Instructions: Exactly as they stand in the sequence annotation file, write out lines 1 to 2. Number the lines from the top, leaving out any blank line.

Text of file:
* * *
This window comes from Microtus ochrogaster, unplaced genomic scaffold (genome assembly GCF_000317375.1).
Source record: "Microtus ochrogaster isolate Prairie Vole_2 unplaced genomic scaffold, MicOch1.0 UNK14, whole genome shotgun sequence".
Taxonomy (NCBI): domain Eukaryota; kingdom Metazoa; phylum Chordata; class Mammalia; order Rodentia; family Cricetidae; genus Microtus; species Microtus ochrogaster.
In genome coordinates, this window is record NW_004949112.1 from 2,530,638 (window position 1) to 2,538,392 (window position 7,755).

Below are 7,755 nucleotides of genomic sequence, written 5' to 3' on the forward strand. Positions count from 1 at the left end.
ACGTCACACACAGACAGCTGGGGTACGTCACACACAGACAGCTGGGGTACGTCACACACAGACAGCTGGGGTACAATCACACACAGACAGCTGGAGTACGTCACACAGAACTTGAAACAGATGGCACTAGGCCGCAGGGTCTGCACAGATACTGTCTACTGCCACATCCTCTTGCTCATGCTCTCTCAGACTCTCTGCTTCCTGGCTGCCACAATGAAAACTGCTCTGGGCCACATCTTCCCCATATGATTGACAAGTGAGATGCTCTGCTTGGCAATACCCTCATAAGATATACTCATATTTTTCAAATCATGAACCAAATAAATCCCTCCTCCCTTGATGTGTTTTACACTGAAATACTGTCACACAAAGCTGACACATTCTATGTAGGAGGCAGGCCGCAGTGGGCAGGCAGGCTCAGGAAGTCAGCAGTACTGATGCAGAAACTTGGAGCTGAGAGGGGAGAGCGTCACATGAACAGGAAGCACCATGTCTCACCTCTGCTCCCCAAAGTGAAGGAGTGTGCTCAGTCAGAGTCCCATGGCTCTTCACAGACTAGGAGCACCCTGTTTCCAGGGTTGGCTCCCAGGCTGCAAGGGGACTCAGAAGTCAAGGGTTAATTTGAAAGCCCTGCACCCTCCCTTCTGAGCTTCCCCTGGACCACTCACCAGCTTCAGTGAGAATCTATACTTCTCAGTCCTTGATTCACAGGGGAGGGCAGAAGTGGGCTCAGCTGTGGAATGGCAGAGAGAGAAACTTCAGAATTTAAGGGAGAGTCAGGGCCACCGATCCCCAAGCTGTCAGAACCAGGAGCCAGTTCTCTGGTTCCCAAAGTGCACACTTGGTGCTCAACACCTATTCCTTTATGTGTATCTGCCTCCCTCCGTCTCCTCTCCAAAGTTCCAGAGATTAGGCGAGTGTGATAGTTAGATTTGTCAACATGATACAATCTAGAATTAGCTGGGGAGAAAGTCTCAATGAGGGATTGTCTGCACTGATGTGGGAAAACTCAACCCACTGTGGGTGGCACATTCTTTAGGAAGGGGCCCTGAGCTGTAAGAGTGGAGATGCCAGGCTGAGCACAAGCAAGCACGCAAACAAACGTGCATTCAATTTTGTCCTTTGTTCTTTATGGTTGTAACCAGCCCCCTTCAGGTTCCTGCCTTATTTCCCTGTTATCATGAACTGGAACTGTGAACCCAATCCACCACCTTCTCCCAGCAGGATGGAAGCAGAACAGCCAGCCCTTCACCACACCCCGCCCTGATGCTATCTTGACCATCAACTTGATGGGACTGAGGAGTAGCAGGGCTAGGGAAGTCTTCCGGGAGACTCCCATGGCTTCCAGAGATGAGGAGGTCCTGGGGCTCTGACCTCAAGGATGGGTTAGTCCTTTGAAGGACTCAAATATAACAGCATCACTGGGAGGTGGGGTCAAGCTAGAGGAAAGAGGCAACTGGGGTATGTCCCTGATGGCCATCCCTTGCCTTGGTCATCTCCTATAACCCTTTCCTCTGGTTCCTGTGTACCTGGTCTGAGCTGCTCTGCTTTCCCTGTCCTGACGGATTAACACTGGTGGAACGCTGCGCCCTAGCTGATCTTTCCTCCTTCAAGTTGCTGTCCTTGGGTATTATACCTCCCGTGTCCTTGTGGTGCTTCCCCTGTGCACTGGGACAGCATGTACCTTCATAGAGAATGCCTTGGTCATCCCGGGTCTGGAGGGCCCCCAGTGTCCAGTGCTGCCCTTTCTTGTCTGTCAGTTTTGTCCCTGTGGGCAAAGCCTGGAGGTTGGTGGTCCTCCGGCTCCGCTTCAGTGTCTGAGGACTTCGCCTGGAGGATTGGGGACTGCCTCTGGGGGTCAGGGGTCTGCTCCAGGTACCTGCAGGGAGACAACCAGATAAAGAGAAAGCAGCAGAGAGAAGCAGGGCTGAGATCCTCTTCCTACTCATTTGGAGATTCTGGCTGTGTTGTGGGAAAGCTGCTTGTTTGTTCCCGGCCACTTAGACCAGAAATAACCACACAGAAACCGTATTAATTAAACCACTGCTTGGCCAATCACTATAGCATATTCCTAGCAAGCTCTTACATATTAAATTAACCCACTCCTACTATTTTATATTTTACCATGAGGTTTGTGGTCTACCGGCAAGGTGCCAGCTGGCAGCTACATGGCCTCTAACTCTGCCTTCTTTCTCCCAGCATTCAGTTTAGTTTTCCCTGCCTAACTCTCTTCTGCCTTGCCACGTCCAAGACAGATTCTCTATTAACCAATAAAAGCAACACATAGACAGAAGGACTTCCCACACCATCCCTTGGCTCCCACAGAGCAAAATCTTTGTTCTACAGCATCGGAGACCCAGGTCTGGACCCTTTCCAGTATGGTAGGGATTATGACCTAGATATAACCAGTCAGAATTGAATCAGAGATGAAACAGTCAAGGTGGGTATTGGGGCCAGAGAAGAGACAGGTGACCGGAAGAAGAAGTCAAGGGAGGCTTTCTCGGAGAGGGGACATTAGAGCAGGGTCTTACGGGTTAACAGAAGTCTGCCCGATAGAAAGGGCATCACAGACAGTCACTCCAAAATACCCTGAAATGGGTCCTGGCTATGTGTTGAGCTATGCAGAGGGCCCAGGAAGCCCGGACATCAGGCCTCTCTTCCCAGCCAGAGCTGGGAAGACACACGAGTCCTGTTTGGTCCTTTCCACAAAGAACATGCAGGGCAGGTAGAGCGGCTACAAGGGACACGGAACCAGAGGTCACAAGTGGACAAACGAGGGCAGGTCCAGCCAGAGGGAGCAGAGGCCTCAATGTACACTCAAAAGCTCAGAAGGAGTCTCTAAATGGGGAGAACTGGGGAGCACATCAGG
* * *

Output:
This window comes from Microtus ochrogaster, unplaced genomic scaffold (genome assembly GCF_000317375.1).
Source record: "Microtus ochrogaster isolate Prairie Vole_2 unplaced genomic scaffold, MicOch1.0 UNK14, whole genome shotgun sequence".